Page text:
Rick has been with Safeguard since 2011. During that time, he has led the system upgrades necessary to support Safeguard’s growth. In addition, Rick’s team has designed and implemented several innovative systems.

Prior to joining Safeguard, Rick was director of enterprise architecture at Revol Wireless, a privately held CDMA Wireless provider in Ohio and Indiana, and operated his own consulting firm providing services to the manufacturing, telecommunications, and energy sectors.


AVP, Technology Infrastructure and Cloud Services

Steve Machovina

Steve Machovina is the assistant vice president of technology infrastructure and cloud services for Safeguard. He is responsible for the overall management and design of Safeguard’s hybrid cloud infrastructure. He manages all technology engineering staff who support data centers, telecommunications, network, servers, storage, service monitoring, and disaster recovery.

Steve joined Safeguard in November 2013 as director of information technology operations.

Prior to joining Safeguard, Steve was vice president of information technology at Revol Wireless, a privately held wireless provider in Ohio and Indiana. He also held management positions with Northcoast PCS and Corecomm Communications, and spent nine years as a Coast Guard officer and pilot.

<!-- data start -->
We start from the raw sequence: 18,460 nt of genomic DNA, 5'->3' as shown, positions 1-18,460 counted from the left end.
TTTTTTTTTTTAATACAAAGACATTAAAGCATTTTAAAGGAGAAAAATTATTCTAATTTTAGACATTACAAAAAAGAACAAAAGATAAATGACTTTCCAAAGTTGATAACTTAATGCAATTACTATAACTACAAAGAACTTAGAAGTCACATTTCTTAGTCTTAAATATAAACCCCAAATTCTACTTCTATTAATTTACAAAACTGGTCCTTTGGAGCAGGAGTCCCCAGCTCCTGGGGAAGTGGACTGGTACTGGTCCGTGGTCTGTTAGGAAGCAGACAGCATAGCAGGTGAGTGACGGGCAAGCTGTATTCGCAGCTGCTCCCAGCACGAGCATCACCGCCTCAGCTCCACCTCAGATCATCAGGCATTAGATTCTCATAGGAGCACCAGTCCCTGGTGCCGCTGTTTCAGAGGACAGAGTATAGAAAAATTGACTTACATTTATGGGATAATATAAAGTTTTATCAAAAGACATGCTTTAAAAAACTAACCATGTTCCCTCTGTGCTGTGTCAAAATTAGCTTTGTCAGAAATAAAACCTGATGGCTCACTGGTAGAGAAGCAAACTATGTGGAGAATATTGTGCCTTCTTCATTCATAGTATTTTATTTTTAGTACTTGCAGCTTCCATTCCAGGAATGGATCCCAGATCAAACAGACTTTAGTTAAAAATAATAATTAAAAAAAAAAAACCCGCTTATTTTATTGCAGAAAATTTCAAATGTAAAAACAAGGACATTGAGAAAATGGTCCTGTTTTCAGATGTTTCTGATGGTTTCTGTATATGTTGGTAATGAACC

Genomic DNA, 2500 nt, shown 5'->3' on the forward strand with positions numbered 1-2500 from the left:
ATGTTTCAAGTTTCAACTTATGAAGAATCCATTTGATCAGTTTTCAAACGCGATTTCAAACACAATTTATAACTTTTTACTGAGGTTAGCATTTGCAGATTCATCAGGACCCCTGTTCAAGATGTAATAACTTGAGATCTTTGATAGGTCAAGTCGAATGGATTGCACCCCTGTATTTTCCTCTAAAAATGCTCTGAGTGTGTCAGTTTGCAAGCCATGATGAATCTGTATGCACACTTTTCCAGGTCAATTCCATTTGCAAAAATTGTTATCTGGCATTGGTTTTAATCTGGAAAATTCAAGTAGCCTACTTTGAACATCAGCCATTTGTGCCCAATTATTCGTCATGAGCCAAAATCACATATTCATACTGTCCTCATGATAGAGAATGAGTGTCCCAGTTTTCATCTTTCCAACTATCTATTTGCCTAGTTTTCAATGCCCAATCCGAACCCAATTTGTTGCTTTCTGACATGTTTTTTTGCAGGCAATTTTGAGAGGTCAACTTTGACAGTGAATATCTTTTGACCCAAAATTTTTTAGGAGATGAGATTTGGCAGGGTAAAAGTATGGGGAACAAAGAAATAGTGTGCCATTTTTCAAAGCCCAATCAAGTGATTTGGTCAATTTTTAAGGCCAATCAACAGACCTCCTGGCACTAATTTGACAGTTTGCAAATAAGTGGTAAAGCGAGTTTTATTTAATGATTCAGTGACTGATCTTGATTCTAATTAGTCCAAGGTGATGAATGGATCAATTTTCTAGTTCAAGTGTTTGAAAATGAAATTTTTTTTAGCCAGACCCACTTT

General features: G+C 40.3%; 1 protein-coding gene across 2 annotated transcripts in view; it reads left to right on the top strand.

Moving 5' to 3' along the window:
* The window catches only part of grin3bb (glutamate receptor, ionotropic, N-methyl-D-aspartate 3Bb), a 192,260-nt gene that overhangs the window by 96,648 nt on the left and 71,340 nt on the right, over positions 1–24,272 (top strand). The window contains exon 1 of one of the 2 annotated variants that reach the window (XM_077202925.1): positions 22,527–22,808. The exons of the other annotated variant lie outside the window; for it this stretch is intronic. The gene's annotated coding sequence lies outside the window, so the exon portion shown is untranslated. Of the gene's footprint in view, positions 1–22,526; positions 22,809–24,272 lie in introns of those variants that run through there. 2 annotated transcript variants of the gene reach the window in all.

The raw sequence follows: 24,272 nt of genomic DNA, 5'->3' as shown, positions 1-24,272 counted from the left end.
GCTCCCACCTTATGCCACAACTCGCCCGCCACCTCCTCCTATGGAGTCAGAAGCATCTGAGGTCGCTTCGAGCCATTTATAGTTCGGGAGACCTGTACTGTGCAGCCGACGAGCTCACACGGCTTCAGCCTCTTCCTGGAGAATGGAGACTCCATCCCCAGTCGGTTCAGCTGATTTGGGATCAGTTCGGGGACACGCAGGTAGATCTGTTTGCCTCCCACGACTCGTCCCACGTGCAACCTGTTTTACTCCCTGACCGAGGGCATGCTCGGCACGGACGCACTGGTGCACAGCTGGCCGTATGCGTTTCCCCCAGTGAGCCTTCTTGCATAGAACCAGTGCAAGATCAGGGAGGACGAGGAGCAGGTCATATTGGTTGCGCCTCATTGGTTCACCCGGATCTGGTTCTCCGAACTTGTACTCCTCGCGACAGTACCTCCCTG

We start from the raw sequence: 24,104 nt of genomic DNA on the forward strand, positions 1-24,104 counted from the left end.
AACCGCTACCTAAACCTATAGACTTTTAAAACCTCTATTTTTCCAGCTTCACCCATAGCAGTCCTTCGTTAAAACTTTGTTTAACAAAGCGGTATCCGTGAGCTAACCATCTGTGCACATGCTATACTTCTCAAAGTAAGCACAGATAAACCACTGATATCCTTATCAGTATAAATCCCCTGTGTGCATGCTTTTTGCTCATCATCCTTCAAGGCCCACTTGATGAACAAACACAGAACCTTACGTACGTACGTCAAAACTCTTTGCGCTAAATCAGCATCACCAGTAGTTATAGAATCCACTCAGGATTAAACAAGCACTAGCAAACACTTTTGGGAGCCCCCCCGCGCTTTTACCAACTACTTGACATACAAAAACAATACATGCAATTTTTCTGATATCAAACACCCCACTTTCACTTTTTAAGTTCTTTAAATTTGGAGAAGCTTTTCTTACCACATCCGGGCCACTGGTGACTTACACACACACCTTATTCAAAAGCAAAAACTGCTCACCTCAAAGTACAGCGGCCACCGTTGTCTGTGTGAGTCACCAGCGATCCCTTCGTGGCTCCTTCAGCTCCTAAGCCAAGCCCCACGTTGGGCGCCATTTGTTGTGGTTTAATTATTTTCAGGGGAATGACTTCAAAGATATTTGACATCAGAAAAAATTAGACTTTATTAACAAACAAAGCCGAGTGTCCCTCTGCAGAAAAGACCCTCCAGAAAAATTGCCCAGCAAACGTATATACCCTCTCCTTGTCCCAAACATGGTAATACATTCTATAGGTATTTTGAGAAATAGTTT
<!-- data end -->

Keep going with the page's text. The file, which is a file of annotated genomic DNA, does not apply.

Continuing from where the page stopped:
Steve holds a BBA in management information systems from Kent State University in Ohio and an MBA from Wayne State University in Michigan.


Assistant Vice president of Application Development

Steve Goberish

Steve Goberish, is the assistant vice president of application development for Safeguard. He is responsible for the maintenance and evolution of Safeguard’s vendor systems ensuring high-availability, security and scalability while advancing the vendor products’ capabilities and enhancing the vendor experience.

Prior to joining Safeguard, Steve was a senior technical architect and development manager at First American Title Insurance, a publicly held title insurance provider based in southern California, in addition to managing and developing applications in multiple sectors from insurance to VOIP.

Steve has a bachelor’s degree from Kent State University in Ohio.